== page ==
Posts tagged ‘south mountain creamery’

February 19, 2013

Who Needs Peapod When Your Farm Delivers?

One of my great joys over the past 9 months has been to sit down on Sunday afternoons, and think about what I wanted to cook over the next week. As our regular routine was anything but regular, this simple step was one that helped ensure that there was something in the freezer to cook … and brought a big smile to my face in the process. But I did not order food from our local Harris Teeter or our local Giant. I had no need to do so. Instead, I went onto the South Mountain Creamery site to figure out what to order. We have a recurring milk and egg order, and now routinely order cheese, sandwich meat (awesome salami), and some meat from them.  Sometimes we’ll add something pickled, or if it is cider season, some apple cider. And we have not been disappointed. The milk still makes my kids sing with joy (especially if I splurge and get a chocolate milk half gallon…), and the meat and cheese are much more flavorful than what we used to get at the grocery store.

As I was thinking about renewing our CSA, a friend of mine posted on FB asking for advice about local CSAs. After I shared my thoughts about our CSA, I read the comments that a friend of hers posted, and learned that there is a farm delivery service called South Mountain Veggies that is modeled on a CSA but that allows you to make substitutions in your order. I know that many CSAs also have that option, but ours does not. So, I jumped on the website, and started to look around to see what was available. As I looked, I realized that I could still support local and organic producers, but have a little bit more control over what produce came in our bag. So, we decided to give it a try, and got our first bag Friday. We are working our way through it — but were thrilled at the freshness and flavor that has characterized everything so far.

The husband is pretty happy with this new approach to the CSA. His biggest complaint has been that we end up composting too much of what we get from the CSA (especially the Swiss chard) … and he is hopeful that this approach will fit better into the reality of our lives.

And best of all for me … I can get locally sourced flour for baking!!

So, no need for Peapod. I can order just about everything I need from these two sources, supporting my local farmers, and enhancing my sanity by reducing trips to the grocery store!

Readers — do any of you depend upon local farm delivery services in addition to your local farmers’ markets and/or CSAs?

 

 

 

April 5, 2012

My Poultry Problem Is Our Poultry Problem

Chicken is my problem. If you read Nicholas Kristof’s column this morning in the Times, you’ll see that it is our problem too. Or pop in Food, Inc for an eye-opening journey through poultry production. As you know, we humans eat a lot of chicken. And the price of chicken has gone down drastically over the past decades because of changes in the means of production. Chickens bred for roasting often are confined and can’t move because their breasts are too heavy for them to move. They are fed feed filled with antibiotics. And these changes mean that you can buy a roasting chicken at the local grocery store for 49 cents a pound when they are on sale. Trying to feed a family of five on a budget, it can be very hard to turn away from these rock bottom deals. Especially when the organic chicken of the same size is about 5 times as expensive. Or sometimes even more if you get it from the farm directly.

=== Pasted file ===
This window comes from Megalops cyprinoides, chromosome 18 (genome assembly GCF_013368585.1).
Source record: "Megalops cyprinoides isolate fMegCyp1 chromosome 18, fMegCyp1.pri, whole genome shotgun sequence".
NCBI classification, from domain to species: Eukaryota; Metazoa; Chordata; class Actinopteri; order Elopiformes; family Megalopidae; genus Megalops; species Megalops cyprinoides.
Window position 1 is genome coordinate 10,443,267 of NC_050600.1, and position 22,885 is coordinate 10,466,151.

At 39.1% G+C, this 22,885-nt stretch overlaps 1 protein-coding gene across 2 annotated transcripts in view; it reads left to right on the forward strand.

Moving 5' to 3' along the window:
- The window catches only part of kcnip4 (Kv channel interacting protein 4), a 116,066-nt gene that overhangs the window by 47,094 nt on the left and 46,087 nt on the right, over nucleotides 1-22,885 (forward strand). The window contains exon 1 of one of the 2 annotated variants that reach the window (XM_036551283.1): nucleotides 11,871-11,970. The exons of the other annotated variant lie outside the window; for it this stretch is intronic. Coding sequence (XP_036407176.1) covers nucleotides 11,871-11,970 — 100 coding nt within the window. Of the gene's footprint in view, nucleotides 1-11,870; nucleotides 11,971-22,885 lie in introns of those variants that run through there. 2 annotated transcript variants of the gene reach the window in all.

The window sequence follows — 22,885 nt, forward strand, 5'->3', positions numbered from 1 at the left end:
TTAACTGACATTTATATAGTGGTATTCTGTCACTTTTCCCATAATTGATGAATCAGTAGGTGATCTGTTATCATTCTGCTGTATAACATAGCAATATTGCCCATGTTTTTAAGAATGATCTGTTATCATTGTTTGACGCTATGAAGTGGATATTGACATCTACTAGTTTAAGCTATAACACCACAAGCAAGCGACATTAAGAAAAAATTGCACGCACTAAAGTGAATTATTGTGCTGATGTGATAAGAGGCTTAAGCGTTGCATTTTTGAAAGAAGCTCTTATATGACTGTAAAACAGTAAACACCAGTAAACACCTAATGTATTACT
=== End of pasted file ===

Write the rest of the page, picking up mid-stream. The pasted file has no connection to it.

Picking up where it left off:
Fascinatingly, at least for me, I don’t find it difficult to rationalize grass-fed local beef — because we don’t eat steak that much, and ground beef from the butcher is comparable in cost. Bacon isn’t a problem either, but again, when you have bacon from the farmer’s market, taste is extraordinary, and cost, while greater, is not so different that it makes me pause. We don’t eat bacon everyday.  But chicken is different. It is the foundation of many of our meals.  And it has been really hard to rationalize the increased costs for organic or farmer’s market chicken. But what I have been reading and learning about and most recently eating, is really affecting how I approach my chicken consumption. And I am trying hard to change how I think about and purchase chicken for the Family Foodie.

So several weeks ago, we ordered a chicken from South Mountain Creamery, our dairy that delivers happy milk and eggs to us once a week. And in our cooler, we received a nearly 6 pound bird. Plump and sweet smelling. Seriously. Farmer direct chicken smells sweet. Nothing like chicken from the grocery store.

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January 29, 2012

Taking the Local Milk Plunge

We did it. We decided to have milk (and eggs) delivered to our house from South Mountain Creamery.

The first delivery came on Thursday. I was in the midst of a long week at work  – conferences, meetings, dinners after work – but when I walked in the door Thursday night, all three of the kids greeted me with the same phrase: “Mom, that new milk is AWESOME!!!!”  This was not the response when we started our CSA, but is typically the response to produce and meat brought home from the farmer’s market.

So, I think that we are going to keep up with the milk…and who knows what else we might decide to add to our order!!!

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